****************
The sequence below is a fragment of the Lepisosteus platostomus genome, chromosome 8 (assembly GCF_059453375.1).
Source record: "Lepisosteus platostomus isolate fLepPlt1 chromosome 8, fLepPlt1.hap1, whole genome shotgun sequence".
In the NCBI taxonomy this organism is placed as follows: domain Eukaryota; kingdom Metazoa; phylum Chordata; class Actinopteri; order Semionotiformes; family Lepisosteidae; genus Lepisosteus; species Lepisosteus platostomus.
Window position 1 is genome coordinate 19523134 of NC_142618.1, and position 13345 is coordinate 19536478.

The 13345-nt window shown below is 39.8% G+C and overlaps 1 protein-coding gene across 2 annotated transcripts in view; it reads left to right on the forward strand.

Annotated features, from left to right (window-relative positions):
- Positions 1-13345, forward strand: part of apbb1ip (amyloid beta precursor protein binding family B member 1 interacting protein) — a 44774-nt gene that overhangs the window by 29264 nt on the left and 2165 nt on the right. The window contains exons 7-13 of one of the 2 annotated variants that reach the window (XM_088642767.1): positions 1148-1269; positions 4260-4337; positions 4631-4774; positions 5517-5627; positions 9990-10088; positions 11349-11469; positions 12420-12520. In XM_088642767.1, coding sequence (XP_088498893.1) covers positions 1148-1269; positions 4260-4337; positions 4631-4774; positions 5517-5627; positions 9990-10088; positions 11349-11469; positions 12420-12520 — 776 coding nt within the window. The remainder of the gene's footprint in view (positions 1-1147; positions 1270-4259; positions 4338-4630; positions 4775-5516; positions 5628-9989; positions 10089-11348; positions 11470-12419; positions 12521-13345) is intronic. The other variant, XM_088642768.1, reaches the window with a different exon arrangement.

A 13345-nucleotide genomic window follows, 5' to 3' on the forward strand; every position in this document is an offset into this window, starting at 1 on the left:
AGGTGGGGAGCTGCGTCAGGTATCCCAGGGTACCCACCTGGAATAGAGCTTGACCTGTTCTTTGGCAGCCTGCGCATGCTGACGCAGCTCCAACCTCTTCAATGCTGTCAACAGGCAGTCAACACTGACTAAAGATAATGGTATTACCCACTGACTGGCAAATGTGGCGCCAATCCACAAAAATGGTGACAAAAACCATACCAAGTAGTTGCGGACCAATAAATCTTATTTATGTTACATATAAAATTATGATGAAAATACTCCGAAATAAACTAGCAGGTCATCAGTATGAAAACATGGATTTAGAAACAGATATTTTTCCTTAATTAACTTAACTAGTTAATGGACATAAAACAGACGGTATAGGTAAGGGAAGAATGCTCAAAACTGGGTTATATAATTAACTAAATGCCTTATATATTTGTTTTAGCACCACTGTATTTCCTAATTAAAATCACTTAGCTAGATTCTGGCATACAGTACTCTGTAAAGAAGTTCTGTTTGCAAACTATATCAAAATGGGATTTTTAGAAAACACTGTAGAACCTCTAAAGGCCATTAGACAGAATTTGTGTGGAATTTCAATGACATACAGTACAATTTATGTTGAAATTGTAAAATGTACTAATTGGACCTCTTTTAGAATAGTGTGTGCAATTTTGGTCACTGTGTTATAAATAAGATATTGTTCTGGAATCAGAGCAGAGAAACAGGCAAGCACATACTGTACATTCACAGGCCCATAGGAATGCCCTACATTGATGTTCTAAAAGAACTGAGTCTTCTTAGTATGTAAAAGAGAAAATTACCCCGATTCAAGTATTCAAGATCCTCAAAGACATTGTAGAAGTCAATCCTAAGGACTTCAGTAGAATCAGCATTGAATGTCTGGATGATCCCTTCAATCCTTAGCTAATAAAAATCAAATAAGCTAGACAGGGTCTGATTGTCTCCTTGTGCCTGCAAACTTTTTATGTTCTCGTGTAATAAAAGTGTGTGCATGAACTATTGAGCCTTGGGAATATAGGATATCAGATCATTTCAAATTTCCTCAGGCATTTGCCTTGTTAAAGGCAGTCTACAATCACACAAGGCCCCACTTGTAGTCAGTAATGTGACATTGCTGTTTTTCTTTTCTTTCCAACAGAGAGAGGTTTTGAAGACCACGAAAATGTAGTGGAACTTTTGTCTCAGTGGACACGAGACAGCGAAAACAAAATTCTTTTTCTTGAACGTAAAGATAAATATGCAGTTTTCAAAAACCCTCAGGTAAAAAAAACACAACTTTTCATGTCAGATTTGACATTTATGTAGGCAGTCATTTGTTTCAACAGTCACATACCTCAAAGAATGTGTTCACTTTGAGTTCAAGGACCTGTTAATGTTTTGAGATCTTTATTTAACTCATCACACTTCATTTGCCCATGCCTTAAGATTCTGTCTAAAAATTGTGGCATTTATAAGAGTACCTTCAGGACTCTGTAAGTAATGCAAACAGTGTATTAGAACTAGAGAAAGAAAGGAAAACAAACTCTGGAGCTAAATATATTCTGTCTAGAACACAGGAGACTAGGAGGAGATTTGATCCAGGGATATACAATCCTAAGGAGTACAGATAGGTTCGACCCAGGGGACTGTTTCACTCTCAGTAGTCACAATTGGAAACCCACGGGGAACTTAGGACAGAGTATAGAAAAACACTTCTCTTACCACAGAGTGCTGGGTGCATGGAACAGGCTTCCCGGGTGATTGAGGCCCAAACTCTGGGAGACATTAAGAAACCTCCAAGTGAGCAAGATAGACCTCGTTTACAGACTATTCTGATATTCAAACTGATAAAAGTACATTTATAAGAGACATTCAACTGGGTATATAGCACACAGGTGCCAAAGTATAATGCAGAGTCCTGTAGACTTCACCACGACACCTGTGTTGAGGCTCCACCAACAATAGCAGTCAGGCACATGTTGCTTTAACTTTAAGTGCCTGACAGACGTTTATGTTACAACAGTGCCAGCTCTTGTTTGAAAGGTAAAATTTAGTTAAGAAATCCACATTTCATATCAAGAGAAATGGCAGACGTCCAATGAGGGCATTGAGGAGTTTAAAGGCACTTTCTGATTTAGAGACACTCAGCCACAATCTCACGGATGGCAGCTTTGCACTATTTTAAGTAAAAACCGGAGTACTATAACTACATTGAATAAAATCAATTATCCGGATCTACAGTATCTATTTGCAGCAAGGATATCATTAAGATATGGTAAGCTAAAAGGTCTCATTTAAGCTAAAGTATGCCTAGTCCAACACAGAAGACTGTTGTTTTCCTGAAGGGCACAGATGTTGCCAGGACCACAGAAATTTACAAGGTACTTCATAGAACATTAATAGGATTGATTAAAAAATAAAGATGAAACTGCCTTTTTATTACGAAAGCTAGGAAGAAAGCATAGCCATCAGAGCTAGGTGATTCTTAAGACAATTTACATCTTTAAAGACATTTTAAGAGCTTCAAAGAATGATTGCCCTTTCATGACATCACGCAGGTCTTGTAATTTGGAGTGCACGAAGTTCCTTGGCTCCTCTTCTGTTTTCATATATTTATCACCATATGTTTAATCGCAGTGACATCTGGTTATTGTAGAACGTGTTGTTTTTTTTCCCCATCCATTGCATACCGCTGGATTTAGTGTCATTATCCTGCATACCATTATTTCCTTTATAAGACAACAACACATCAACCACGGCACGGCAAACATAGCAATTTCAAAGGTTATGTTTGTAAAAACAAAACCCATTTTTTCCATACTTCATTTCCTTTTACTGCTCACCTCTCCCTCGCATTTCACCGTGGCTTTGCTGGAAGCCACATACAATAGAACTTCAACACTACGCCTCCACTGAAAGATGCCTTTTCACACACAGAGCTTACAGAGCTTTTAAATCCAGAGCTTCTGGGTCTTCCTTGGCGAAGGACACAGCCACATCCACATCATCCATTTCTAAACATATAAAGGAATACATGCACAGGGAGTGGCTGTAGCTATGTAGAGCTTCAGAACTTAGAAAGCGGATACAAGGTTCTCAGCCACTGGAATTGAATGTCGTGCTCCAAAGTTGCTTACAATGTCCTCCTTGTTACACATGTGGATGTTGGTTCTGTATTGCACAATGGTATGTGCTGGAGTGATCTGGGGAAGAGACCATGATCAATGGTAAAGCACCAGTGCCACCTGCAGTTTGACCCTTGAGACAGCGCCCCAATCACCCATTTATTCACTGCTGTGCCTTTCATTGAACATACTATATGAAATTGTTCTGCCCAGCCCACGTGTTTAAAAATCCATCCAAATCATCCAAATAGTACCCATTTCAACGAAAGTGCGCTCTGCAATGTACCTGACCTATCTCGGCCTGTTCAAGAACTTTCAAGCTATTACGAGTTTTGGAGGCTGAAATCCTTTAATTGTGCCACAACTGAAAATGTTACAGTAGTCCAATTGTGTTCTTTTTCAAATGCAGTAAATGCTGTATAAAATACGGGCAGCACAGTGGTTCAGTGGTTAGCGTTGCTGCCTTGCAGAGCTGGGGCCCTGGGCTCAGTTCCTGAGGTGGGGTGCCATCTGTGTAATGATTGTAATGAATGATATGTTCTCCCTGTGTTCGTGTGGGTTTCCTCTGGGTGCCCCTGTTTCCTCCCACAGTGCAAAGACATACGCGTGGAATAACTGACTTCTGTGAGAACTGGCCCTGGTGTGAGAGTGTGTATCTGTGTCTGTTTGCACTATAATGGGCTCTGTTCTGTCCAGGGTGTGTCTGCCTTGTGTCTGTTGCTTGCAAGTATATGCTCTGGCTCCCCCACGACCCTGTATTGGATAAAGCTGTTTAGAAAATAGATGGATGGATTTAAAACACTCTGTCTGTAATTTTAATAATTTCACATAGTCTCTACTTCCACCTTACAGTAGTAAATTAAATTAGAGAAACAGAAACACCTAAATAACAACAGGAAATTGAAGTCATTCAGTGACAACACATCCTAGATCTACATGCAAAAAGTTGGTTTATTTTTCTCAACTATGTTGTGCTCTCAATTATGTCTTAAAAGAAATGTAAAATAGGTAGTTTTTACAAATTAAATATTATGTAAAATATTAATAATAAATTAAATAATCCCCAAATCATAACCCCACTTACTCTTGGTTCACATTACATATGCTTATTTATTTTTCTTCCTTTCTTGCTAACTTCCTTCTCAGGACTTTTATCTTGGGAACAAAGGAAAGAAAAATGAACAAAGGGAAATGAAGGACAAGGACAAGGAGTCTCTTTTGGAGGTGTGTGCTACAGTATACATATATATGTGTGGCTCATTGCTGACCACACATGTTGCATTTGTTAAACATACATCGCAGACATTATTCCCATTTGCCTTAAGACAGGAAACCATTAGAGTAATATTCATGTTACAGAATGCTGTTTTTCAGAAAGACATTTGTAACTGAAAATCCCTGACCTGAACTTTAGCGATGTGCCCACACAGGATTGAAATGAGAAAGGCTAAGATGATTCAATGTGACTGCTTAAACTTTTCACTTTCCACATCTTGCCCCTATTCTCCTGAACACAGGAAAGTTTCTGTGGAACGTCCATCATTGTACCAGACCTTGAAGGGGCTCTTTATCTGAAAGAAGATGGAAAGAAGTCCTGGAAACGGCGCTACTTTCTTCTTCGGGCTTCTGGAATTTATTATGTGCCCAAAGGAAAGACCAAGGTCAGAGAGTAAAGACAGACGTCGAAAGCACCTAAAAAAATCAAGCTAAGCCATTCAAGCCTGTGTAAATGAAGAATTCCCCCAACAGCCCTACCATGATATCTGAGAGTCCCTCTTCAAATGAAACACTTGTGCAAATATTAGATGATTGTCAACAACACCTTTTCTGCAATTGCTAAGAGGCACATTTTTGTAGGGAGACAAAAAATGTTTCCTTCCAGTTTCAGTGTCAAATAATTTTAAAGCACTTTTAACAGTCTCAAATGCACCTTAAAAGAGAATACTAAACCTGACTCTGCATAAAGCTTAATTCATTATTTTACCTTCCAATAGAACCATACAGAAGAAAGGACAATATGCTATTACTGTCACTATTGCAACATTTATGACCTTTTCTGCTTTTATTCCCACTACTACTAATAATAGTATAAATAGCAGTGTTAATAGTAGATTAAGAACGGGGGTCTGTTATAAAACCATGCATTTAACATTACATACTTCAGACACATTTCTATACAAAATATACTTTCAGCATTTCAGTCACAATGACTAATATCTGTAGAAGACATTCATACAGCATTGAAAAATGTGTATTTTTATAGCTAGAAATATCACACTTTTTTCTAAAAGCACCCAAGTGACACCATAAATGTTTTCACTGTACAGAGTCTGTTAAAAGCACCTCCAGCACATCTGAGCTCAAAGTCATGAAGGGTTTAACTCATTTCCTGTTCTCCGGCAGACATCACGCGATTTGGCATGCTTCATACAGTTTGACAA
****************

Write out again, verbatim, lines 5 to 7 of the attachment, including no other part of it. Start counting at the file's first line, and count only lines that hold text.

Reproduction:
The 13345-nt window shown below is 39.8% G+C and overlaps 1 protein-coding gene across 2 annotated transcripts in view; it reads left to right on the forward strand.

Annotated features, from left to right (window-relative positions):
- Positions 1-13345, forward strand: part of apbb1ip (amyloid beta precursor protein binding family B member 1 interacting protein) — a 44774-nt gene that overhangs the window by 29264 nt on the left and 2165 nt on the right. The window contains exons 7-13 of one of the 2 annotated variants that reach the window (XM_088642767.1): positions 1148-1269; positions 4260-4337; positions 4631-4774; positions 5517-5627; positions 9990-10088; positions 11349-11469; positions 12420-12520. In XM_088642767.1, coding sequence (XP_088498893.1) covers positions 1148-1269; positions 4260-4337; positions 4631-4774; positions 5517-5627; positions 9990-10088; positions 11349-11469; positions 12420-12520 — 776 coding nt within the window. The remainder of the gene's footprint in view (positions 1-1147; positions 1270-4259; positions 4338-4630; positions 4775-5516; positions 5628-9989; positions 10089-11348; positions 11470-12419; positions 12521-13345) is intronic. The other variant, XM_088642768.1, reaches the window with a different exon arrangement.